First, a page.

The Sunflower Ordinance Plant was started in De Soto, Kansas, which is near Lawrence. Many of the people who worked there lived in Lawrence and many support facilities were located in Lawrence.

Many of the young first offenders caught up in the clutches of the law were given the option of having their cases dismissed if they joined the army, and many took advantage of that. This was acceptable to the armed forces until they finally got all the manpower they needed, then they said they were not running a reform school and discouraged the practice of sending them the law breakers. Personally, I thought then and I still believe that most of the first offenders taken into the armed forces turned out to be better citizens than they would have been otherwise.

Six months before Pearl Harbor, the Kansas National Guard was called up for active duty. In the absence of the National Guard it was thought necessary to form a Home Guard, which was done and I joined it. We met once a week and marched up and down in the basement of the community building. I guess if the Japanese navy steamed up the Kansas River we would have been ready to head off any invasion of Lawrence.

After the war started several of the Lawrence lawyers got commissions in the Army or Navy. I applied for a commission and was interviewed in Kansas City, where my application was approved. However, I later got a letter from the Chicago Naval Station stating that my services at that time were not needed. I think probably my record showing the shooting incident at the duck cabin was the reason for the rejection of my application.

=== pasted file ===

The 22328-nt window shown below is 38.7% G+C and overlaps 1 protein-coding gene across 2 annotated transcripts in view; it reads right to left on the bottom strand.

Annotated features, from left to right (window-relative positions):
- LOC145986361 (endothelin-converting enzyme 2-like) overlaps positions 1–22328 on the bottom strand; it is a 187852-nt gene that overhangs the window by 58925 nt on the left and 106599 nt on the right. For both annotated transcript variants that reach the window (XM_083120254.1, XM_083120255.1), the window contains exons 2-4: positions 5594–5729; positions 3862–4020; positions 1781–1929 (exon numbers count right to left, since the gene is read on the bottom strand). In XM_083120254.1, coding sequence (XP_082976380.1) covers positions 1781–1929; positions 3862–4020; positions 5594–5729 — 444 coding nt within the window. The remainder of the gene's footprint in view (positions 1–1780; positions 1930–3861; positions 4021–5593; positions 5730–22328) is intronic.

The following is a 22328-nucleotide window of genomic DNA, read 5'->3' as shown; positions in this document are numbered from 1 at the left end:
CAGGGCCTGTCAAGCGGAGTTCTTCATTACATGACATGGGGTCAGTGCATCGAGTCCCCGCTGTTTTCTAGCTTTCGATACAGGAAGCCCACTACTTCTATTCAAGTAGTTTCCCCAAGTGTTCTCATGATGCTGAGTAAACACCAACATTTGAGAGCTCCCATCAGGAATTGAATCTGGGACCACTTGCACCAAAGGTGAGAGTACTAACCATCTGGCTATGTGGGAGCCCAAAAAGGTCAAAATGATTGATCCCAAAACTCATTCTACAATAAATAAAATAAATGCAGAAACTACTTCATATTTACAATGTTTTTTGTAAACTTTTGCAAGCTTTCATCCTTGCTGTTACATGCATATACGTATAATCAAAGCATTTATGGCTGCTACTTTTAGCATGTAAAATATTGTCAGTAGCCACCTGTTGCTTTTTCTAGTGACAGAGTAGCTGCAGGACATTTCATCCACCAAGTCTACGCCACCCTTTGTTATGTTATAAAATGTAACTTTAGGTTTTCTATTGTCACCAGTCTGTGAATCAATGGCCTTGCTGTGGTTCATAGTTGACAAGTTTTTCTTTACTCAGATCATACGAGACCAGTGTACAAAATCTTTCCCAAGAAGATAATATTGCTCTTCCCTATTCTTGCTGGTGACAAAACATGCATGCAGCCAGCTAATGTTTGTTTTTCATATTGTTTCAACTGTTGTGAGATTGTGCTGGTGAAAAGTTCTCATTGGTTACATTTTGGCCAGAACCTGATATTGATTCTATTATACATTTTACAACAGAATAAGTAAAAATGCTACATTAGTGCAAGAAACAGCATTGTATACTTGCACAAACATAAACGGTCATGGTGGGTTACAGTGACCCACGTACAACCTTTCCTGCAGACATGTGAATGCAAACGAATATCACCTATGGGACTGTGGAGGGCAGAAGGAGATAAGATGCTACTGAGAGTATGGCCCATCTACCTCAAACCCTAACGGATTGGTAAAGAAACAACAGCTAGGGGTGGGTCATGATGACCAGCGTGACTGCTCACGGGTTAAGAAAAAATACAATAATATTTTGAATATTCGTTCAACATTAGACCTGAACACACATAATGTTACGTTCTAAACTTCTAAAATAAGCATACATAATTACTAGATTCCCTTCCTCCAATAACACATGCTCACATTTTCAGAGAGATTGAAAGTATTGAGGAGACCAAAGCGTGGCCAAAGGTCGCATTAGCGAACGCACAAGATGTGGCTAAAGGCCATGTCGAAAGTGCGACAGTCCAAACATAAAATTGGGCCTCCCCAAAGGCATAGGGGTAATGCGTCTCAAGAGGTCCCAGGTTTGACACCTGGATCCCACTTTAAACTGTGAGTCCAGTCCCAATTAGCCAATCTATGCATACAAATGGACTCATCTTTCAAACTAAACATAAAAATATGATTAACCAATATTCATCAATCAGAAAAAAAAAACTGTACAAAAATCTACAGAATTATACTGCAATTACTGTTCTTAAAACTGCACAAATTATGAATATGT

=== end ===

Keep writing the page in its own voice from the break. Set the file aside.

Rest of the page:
Later, after we had moved to Oskaloosa, I was called up by the draft. I was ordered to Fort Leavenworth for a physical examination. They kept me there three days and finally sent me home with a 4F classification because of a skip heart beat. I went to a doctor at Lawrence and he said it was nothing to cause any trouble. I continued to have it for years, and various doctors called it by different names, including "ventricular contraction." It finally stopped when I quit smoking. Of course I was a little too old then to make a good soldier, as they figured they could win the war without me.

That ended my military career and for years I felt like a second class citizen because I had not "served my country."

After I was elected county attorney we bought our first house, with a little help from Mother, who furnished part of the down payment. We paid the total purchase price of $2500.00. Recently the same house, in about the same condition, was offered for sale at a price of $59,000.00. I guess that is about the same ratio as my salary as county attorney, $1750.00 compared to the salary of the present district attorney of around $50,000.00.

I did not run for a third term as county attorney. I planned to stay in Lawrence in private practice. Bob Oyler was elected county attorney; however by the time his term was to start he was in military service. The District Judge appointed me as acting attorney until Bob returned; however, about that time my plans were changed by a visit from Don Allen, an attorney from Oskaloosa. He told me he was moving to Wichita to practice law there with the former governor Payne Ratner, and he wanted me to take over his private practice in Oskaloosa. I was tempted by the opportunity to step into a going practice rather than start my own from scratch, so I accepted the offer. This was in the Spring of 1943, and I started riding to Oskaloosa every day with the mail man. We had sold our caras I didn't have war ration exemption to buy tires and gasoline. After a few months we sold our house in Lawrence and moved to Oskaloosa, where we lived for the next ten years.